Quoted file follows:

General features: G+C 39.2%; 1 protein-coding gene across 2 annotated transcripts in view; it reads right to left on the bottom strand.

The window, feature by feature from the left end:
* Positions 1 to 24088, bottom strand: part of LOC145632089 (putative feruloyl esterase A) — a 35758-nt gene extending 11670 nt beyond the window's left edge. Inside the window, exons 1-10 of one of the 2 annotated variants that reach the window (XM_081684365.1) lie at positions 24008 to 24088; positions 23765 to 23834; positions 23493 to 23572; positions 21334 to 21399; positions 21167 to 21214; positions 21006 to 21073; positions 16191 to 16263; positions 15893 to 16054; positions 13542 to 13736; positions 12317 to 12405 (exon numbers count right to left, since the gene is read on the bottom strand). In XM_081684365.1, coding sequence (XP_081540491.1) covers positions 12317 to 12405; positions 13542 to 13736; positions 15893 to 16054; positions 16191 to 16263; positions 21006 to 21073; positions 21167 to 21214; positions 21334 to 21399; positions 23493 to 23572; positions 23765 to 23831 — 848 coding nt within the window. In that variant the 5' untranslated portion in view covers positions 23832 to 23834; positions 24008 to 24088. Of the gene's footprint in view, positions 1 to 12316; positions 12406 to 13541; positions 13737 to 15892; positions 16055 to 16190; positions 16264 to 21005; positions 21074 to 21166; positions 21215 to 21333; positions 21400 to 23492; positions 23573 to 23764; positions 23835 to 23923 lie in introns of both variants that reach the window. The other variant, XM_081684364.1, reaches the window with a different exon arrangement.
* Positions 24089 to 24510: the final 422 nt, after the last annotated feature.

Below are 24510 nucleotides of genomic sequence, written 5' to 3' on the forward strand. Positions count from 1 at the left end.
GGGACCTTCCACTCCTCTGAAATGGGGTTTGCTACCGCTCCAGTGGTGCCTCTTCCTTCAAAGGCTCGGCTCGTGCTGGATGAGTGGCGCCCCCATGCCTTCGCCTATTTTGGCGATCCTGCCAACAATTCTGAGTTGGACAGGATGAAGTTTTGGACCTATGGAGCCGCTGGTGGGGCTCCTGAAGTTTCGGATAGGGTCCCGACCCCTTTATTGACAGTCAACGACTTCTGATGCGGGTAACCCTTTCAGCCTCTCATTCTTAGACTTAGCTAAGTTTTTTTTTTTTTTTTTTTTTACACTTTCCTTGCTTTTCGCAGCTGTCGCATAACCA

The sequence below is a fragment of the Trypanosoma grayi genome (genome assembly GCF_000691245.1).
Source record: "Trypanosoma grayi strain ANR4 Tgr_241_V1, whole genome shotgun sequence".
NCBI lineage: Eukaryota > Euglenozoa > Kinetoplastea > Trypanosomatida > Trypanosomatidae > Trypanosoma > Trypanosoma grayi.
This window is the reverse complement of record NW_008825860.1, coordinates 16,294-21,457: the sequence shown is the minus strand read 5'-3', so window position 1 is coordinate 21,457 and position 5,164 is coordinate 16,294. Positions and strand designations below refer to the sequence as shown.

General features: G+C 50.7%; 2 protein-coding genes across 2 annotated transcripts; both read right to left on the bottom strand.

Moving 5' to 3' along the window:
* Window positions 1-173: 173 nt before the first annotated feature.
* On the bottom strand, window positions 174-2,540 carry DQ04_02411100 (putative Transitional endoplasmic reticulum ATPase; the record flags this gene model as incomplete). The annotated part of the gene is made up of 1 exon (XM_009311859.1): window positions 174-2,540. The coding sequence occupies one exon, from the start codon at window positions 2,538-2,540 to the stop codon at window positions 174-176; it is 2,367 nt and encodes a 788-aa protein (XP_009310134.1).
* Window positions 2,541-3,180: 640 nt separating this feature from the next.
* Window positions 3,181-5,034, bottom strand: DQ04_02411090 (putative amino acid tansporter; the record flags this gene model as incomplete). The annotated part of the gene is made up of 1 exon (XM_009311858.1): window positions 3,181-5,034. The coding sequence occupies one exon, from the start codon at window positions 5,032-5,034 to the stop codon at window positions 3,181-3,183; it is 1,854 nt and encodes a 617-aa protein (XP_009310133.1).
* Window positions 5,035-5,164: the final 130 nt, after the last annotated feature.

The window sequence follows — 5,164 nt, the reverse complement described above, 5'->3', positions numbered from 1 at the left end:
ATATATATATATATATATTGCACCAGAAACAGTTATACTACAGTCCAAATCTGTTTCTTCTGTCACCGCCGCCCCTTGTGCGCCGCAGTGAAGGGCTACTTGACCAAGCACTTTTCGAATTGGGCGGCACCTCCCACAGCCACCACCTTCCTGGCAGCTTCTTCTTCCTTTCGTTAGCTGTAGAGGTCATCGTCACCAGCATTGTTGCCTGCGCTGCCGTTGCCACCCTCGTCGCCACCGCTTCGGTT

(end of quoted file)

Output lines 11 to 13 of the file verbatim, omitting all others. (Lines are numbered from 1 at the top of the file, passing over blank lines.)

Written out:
General features: G+C 50.7%; 2 protein-coding genes across 2 annotated transcripts; both read right to left on the bottom strand.

Moving 5' to 3' along the window:
* Window positions 1-173: 173 nt before the first annotated feature.